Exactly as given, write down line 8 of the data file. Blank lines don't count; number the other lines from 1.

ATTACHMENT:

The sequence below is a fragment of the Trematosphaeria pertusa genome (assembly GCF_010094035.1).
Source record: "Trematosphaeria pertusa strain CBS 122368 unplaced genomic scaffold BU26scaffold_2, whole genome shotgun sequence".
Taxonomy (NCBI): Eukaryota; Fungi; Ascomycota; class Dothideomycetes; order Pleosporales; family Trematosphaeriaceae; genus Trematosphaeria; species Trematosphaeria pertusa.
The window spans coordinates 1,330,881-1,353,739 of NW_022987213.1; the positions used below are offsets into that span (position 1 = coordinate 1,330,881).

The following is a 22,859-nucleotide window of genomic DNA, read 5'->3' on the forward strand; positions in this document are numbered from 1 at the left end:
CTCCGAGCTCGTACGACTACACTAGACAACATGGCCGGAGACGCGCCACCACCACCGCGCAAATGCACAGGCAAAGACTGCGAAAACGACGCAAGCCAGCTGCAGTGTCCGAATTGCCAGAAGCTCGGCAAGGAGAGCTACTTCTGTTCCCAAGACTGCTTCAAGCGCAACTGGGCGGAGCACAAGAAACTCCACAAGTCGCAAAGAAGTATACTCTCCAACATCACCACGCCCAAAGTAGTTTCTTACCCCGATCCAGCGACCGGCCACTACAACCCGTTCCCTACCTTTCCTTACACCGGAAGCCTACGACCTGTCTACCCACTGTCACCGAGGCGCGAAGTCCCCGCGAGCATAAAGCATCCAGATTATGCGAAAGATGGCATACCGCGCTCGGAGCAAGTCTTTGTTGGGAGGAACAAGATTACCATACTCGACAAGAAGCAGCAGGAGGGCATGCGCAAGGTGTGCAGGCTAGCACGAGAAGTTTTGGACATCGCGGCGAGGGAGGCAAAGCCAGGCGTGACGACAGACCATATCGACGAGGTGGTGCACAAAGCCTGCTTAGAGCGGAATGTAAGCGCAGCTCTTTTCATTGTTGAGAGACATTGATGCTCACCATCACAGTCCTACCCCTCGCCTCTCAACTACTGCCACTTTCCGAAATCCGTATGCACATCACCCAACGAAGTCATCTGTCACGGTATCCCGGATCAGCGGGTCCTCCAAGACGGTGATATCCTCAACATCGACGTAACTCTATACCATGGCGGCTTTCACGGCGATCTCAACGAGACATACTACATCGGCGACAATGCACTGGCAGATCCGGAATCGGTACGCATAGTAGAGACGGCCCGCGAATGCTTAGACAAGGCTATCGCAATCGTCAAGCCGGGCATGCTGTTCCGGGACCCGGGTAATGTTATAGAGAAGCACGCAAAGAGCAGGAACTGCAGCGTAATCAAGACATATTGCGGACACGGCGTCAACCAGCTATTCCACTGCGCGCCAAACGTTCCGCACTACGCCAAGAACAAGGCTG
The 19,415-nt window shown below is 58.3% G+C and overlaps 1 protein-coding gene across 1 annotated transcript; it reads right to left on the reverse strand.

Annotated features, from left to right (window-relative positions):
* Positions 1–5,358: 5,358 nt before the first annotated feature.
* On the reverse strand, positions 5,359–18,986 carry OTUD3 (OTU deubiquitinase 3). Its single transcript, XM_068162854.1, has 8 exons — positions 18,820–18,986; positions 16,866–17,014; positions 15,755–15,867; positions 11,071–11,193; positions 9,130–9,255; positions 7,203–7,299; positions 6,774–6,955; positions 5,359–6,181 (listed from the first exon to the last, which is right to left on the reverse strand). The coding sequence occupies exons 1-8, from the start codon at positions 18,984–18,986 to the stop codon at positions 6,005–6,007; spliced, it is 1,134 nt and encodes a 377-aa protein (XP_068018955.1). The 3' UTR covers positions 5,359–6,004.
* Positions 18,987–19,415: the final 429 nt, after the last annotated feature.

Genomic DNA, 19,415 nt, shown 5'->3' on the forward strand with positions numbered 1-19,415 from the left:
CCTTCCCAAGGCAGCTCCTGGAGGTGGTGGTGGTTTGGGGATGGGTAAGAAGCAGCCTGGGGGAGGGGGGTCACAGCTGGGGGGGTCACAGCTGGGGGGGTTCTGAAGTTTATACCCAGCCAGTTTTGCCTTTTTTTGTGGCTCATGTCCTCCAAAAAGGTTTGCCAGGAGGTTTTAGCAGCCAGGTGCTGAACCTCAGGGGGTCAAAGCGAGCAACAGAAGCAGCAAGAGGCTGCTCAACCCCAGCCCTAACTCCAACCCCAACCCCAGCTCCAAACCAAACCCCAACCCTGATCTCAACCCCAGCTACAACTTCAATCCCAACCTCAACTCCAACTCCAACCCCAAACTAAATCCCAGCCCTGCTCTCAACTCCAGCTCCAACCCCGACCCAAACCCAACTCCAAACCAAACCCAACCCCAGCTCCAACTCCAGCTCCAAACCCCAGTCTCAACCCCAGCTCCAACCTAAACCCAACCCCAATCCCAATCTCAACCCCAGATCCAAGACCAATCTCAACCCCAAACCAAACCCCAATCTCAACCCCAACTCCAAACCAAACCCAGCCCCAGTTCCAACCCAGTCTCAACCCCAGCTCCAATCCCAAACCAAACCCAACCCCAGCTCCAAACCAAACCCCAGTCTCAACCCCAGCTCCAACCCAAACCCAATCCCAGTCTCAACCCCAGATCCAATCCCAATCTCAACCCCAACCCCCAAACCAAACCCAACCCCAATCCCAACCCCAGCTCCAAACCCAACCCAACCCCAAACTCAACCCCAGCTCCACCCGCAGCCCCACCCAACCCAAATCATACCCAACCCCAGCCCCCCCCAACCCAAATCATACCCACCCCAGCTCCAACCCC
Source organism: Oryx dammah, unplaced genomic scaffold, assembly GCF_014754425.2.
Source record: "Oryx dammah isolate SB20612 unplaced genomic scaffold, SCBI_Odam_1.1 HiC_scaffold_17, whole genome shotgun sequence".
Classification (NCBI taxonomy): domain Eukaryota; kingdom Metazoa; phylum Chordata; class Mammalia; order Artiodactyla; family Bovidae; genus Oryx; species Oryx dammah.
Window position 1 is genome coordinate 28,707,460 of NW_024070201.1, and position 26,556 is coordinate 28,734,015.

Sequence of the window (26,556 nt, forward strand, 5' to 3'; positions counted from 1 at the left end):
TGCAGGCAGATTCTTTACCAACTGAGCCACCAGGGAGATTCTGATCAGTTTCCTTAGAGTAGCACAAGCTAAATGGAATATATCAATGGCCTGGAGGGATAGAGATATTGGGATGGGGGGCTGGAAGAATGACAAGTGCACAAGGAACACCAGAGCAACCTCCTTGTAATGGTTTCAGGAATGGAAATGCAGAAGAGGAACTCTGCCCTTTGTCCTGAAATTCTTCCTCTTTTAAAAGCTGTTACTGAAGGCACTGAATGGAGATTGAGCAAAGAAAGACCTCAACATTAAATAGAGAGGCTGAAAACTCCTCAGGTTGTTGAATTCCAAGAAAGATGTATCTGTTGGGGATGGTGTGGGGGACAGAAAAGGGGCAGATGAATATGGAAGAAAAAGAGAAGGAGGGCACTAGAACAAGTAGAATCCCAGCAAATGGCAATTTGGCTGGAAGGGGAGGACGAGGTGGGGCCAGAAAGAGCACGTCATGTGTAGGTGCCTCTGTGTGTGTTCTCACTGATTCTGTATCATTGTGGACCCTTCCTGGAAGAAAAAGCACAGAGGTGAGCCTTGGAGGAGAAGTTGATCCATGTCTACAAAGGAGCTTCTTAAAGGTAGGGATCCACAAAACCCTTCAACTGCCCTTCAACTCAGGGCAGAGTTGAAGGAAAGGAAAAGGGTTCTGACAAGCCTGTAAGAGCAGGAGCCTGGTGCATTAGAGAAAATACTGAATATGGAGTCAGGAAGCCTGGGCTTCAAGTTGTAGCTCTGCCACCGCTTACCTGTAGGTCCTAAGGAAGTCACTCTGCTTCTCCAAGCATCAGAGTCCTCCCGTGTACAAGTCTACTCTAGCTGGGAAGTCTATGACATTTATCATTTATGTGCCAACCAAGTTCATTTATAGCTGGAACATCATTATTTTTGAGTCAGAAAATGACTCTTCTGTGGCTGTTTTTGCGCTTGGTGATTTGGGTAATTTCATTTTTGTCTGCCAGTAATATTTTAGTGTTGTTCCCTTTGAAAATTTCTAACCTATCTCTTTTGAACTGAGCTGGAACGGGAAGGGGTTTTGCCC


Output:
Annotated features, from left to right (window-relative positions):